Spy Games

Well, this film only goes to show that even a genius has an occasional bad day – or in this case a bad film. Tsui Hark (producer) and Film Workshop have given us so many classics over the years that one is genuinely surprised to come across one like this. They appear to have lowered their ambitions dramatically with this seemingly cut and paste production in 1989. Perhaps it looked good on paper - a light farce of mistaken identity, cross cultural confusions, cold war intrigue, a chic gun carrying Joey Wong and Kenny Bee in low key charming mode singing a few tunes – but director David Wu (Bride with White Hair II) just never pulls it all together into a cohesive whole.
Bits of the film work well and do create some nice comedic moments, but the flow of the film and the transitions from scene to scene are amazingly awkward and amateurish. Layer on top of this, a plot that has to shoehorn a number of Japanese actors into the proceedings (probably due to some Japanese financing of the film I assume) and it gives the film an overall convoluted slap-dash pace and feel.
A birthday prank played on Japanese pop star Noriko Izumoto has her believing that her long missing father is being held captive by spies in a castle in Hong Kong. So without telling her manager and band, she boards a plane to go rescue him. Inadvertently, she really does get mixed up with members of the C.I.A. and KGB who both think that she is an informer for the other agency. At the same time, she manages to turn the life of newsman Kenny Bee upside down by having him lose his job, his girlfriend and his apartment. All in a days work for this walking disaster area.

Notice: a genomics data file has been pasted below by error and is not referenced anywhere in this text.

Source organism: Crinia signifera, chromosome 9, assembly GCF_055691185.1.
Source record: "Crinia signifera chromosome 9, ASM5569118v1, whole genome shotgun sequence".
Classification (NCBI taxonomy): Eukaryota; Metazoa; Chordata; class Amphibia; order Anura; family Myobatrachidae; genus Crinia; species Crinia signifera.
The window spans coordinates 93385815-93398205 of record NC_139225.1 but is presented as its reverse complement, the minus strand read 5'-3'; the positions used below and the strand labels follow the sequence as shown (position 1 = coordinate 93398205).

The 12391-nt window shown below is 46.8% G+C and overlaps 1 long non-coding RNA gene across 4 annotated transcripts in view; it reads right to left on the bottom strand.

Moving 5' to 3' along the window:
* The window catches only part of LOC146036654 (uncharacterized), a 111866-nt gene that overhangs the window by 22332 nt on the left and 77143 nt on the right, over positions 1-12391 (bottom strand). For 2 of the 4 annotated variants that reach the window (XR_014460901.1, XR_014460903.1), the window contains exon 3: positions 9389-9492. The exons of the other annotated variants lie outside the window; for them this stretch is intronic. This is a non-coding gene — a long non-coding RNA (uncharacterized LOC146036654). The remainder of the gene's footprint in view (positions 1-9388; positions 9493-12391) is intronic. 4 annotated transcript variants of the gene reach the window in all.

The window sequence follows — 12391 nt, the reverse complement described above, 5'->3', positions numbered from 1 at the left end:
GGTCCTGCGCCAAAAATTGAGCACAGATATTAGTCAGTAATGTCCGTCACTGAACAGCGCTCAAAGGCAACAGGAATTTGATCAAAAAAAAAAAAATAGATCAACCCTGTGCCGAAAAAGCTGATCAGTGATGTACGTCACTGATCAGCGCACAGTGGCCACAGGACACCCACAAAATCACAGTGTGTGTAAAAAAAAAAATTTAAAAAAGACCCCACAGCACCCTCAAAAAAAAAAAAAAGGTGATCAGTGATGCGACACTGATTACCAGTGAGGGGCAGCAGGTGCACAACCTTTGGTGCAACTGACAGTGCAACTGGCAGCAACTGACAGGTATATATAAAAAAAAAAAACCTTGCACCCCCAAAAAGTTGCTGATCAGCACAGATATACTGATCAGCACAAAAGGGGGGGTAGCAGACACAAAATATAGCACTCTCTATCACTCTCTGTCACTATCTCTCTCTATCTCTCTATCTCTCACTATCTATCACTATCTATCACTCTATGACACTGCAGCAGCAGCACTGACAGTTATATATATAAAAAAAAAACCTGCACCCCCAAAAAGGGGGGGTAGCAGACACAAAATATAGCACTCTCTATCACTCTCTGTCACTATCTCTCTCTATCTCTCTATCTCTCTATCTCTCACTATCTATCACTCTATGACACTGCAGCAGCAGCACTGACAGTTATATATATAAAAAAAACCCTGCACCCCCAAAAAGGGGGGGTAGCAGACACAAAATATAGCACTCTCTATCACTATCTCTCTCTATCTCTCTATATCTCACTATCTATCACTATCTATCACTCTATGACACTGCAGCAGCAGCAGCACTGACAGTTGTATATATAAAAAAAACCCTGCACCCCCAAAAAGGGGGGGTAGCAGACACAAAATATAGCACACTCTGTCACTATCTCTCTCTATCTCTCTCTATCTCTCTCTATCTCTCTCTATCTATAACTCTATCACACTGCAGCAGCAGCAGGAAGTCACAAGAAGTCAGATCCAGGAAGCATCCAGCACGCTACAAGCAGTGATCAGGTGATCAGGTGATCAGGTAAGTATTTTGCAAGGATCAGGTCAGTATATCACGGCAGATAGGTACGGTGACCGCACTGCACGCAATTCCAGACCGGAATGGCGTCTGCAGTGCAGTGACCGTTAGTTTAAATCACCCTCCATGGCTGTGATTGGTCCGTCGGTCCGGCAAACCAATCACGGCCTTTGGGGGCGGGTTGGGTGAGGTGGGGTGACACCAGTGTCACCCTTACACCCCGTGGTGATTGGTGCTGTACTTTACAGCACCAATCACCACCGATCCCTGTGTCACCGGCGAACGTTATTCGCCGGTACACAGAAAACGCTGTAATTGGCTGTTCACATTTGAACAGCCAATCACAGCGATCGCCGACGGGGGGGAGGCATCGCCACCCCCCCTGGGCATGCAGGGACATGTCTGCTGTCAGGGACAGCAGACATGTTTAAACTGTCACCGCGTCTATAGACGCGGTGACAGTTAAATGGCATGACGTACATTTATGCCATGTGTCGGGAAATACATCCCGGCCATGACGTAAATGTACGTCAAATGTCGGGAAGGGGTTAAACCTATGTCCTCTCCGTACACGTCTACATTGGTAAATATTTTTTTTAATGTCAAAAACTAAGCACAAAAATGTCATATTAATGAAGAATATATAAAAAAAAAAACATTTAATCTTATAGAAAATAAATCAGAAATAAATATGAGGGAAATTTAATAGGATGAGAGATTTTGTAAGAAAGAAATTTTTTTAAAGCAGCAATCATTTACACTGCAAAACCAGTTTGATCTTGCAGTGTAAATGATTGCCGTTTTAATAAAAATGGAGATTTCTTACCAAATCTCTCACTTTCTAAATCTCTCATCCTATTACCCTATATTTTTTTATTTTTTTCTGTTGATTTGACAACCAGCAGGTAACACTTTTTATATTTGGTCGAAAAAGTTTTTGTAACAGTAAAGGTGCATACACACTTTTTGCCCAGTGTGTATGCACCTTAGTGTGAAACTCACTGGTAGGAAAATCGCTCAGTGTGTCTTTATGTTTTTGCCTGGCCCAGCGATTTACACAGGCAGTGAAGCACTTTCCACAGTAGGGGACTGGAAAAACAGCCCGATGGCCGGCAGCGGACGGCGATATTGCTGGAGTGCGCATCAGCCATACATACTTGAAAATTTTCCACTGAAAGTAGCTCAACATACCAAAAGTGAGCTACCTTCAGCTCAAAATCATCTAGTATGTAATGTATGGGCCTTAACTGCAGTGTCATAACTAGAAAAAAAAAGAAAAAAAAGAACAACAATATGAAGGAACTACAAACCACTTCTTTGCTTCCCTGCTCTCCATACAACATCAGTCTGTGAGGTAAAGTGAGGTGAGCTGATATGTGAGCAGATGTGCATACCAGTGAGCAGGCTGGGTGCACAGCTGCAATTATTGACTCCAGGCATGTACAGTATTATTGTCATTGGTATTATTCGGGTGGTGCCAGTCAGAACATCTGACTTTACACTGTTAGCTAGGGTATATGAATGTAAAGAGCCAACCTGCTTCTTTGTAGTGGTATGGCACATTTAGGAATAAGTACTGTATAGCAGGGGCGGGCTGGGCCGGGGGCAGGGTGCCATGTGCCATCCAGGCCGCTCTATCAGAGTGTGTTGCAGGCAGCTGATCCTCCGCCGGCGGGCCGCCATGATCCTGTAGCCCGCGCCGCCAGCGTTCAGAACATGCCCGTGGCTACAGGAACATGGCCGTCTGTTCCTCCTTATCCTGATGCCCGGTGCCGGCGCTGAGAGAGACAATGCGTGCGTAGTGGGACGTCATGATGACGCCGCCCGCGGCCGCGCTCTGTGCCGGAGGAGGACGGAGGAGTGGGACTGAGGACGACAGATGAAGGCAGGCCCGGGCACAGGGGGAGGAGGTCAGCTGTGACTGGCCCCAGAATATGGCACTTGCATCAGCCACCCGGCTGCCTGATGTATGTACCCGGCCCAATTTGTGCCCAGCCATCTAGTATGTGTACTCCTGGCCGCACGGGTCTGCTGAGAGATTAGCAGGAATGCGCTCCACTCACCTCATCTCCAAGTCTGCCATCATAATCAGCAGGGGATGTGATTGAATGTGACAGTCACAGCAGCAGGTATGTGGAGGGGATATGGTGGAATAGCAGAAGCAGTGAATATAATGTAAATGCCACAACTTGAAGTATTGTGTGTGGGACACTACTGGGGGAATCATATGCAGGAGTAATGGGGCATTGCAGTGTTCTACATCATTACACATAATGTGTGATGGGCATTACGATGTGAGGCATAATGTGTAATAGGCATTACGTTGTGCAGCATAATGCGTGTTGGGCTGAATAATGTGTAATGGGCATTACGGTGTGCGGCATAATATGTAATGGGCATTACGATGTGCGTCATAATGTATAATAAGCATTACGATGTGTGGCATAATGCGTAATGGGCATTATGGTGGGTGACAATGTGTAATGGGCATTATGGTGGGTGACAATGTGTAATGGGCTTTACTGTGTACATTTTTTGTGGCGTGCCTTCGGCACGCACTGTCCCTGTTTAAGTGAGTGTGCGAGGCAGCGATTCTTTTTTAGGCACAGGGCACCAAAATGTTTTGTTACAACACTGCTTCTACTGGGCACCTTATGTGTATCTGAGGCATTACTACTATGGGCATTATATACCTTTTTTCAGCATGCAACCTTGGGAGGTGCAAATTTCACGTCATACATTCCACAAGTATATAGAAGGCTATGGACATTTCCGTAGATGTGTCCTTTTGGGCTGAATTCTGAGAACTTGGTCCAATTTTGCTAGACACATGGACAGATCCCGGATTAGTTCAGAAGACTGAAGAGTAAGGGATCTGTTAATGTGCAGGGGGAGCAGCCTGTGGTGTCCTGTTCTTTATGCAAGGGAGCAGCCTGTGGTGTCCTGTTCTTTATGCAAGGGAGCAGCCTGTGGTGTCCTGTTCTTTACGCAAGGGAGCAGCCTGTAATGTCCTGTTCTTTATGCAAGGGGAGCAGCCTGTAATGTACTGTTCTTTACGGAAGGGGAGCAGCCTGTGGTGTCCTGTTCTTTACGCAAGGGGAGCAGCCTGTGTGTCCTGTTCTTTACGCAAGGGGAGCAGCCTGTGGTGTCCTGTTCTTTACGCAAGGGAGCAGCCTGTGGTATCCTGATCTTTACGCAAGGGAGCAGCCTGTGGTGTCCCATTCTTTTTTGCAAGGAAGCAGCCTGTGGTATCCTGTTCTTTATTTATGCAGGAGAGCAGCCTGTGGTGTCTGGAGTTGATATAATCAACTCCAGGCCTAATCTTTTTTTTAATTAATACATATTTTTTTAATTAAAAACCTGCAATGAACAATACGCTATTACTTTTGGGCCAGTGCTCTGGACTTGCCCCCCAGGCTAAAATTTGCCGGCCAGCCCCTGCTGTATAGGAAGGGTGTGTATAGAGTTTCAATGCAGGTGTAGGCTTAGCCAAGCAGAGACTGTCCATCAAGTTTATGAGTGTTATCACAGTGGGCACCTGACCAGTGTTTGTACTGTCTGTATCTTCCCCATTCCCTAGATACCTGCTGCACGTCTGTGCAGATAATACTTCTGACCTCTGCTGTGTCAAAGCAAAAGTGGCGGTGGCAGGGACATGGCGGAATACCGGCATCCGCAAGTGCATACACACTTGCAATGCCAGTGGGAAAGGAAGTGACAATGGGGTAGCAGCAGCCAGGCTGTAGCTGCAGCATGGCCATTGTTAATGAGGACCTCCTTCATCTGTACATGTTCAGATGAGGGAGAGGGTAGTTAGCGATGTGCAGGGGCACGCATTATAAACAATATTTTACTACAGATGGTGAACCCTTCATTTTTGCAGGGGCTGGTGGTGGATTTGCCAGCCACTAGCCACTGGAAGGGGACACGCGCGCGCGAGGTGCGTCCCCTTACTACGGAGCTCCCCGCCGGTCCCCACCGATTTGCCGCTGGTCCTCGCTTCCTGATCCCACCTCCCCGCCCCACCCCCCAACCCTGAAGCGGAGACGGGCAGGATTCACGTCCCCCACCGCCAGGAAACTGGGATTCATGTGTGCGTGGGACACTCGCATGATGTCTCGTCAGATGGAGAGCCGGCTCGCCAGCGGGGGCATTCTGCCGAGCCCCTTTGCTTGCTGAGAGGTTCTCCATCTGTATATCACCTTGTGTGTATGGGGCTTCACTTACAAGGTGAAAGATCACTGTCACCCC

Her friends from Japan come to HK looking for her and are assisted by super cop Joey Wong in tracking Noriko down. Since neither speaks the other’s language, all their communication is done in painfully fractured English. It is sort of fun watching Joey struggle with English but the film comes to a dead halt as the actors search desperately for their next line. Of course, the Americans in the film who are speaking in English are just as bad – another HK case of finding the worst Gweilo actors available. What bar do they find these Gweilos in anyway?

Kenny Bee plays a totally incompetent news anchorman who constantly messes up on air – from having coughing fits to wearing no pants – and his life is already under the gun from his boss, Phillip Chan, and his friend and rival newsman, Waise Lee. And then Noriko hits his life like a high velocity tornado.

In films like this you search for a few good moments to keep you going – Joey’s first appearance as she turns around – hair swirling in slow-mo and a come hither look on her face that knocks you to your knees, Kenny Bee, Waise Lee and tough guy Michael Chan singing “Happy Birthday Sweet Sixteen” and a concert number performed by Kenny and Noriko that is really quite good.  Those and a few sweet scenes would be about it in this limp and listless comedy. For Joey fans, I should mention that she doesn’t really make an appearance until the 40 minute mark and is only in it sporadically from then on.

My rating for this film: 4.5